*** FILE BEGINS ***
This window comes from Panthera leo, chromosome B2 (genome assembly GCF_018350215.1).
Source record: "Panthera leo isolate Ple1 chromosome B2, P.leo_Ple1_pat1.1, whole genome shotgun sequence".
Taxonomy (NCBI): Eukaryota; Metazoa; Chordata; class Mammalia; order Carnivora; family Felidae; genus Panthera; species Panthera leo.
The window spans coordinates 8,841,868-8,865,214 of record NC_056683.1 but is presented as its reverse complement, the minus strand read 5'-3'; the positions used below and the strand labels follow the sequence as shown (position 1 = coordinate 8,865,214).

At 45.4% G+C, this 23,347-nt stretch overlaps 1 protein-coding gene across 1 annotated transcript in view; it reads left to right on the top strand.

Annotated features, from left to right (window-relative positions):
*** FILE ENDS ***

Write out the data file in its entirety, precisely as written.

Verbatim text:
This window comes from Panthera leo, chromosome B2 (genome assembly GCF_018350215.1).
Source record: "Panthera leo isolate Ple1 chromosome B2, P.leo_Ple1_pat1.1, whole genome shotgun sequence".
Taxonomy (NCBI): Eukaryota; Metazoa; Chordata; class Mammalia; order Carnivora; family Felidae; genus Panthera; species Panthera leo.
The window spans coordinates 8,841,868-8,865,214 of record NC_056683.1 but is presented as its reverse complement, the minus strand read 5'-3'; the positions used below and the strand labels follow the sequence as shown (position 1 = coordinate 8,865,214).

At 45.4% G+C, this 23,347-nt stretch overlaps 1 protein-coding gene across 1 annotated transcript in view; it reads left to right on the top strand.

Annotated features, from left to right (window-relative positions):